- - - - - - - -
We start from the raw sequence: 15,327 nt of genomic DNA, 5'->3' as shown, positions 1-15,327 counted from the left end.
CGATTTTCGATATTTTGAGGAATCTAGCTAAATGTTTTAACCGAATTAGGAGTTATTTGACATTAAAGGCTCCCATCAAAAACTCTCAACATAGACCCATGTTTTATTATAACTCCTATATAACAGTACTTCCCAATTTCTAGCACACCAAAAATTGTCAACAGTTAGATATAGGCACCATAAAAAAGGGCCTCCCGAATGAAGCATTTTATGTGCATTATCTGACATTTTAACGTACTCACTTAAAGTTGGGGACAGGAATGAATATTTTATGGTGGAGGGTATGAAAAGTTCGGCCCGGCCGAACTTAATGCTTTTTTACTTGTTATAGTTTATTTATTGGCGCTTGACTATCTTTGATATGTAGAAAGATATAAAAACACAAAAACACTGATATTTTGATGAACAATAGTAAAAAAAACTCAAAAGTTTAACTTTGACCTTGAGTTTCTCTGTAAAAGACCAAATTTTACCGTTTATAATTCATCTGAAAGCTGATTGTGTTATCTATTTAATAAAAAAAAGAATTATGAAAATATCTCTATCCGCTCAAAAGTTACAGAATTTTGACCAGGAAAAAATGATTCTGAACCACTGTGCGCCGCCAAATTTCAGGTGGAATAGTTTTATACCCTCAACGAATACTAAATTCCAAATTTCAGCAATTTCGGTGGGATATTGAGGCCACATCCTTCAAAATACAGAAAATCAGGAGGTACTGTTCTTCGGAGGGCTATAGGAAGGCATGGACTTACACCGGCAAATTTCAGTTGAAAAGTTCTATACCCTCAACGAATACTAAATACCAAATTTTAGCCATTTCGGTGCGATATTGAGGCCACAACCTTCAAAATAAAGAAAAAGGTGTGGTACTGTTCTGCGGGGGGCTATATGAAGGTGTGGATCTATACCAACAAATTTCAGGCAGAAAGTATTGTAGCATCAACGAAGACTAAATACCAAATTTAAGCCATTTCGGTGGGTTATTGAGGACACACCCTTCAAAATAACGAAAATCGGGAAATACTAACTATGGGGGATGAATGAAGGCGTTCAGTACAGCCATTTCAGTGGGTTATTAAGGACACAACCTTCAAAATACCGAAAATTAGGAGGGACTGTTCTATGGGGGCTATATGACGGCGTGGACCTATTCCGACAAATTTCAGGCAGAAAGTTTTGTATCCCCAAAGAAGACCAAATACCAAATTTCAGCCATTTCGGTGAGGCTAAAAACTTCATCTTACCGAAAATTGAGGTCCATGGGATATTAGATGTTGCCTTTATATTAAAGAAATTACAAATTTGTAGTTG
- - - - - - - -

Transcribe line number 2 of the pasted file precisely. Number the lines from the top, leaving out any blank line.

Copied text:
CGATTTTCGATATTTTGAGGAATCTAGCTAAATGTTTTAACCGAATTAGGAGTTATTTGACATTAAAGGCTCCCATCAAAAACTCTCAACATAGACCCATGTTTTATTATAACTCCTATATAACAGTACTTCCCAATTTCTAGCACACCAAAAATTGTCAACAGTTAGATATAGGCACCATAAAAAAGGGCCTCCCGAATGAAGCATTTTATGTGCATTATCTGACATTTTAACGTACTCACTTAAAGTTGGGGACAGGAATGAATATTTTATGGTGGAGGGTATGAAAAGTTCGGCCCGGCCGAACTTAATGCTTTTTTACTTGTTATAGTTTATTTATTGGCGCTTGACTATCTTTGATATGTAGAAAGATATAAAAACACAAAAACACTGATATTTTGATGAACAATAGTAAAAAAAACTCAAAAGTTTAACTTTGACCTTGAGTTTCTCTGTAAAAGACCAAATTTTACCGTTTATAATTCATCTGAAAGCTGATTGTGTTATCTATTTAATAAAAAAAAGAATTATGAAAATATCTCTATCCGCTCAAAAGTTACAGAATTTTGACCAGGAAAAAATGATTCTGAACCACTGTGCGCCGCCAAATTTCAGGTGGAATAGTTTTATACCCTCAACGAATACTAAATTCCAAATTTCAGCAATTTCGGTGGGATATTGAGGCCACATCCTTCAAAATACAGAAAATCAGGAGGTACTGTTCTTCGGAGGGCTATAGGAAGGCATGGACTTACACCGGCAAATTTCAGTTGAAAAGTTCTATACCCTCAACGAATACTAAATACCAAATTTTAGCCATTTCGGTGCGATATTGAGGCCACAACCTTCAAAATAAAGAAAAAGGTGTGGTACTGTTCTGCGGGGGGCTATATGAAGGTGTGGATCTATACCAACAAATTTCAGGCAGAAAGTATTGTAGCATCAACGAAGACTAAATACCAAATTTAAGCCATTTCGGTGGGTTATTGAGGACACACCCTTCAAAATAACGAAAATCGGGAAATACTAACTATGGGGGATGAATGAAGGCGTTCAGTACAGCCATTTCAGTGGGTTATTAAGGACACAACCTTCAAAATACCGAAAATTAGGAGGGACTGTTCTATGGGGGCTATATGACGGCGTGGACCTATTCCGACAAATTTCAGGCAGAAAGTTTTGTATCCCCAAAGAAGACCAAATACCAAATTTCAGCCATTTCGGTGAGGCTAAAAACTTCATCTTACCGAAAATTGAGGTCCATGGGATATTAGATGTTGCCTTTATATTAAAGAAATTACAAATTTGTAGTTG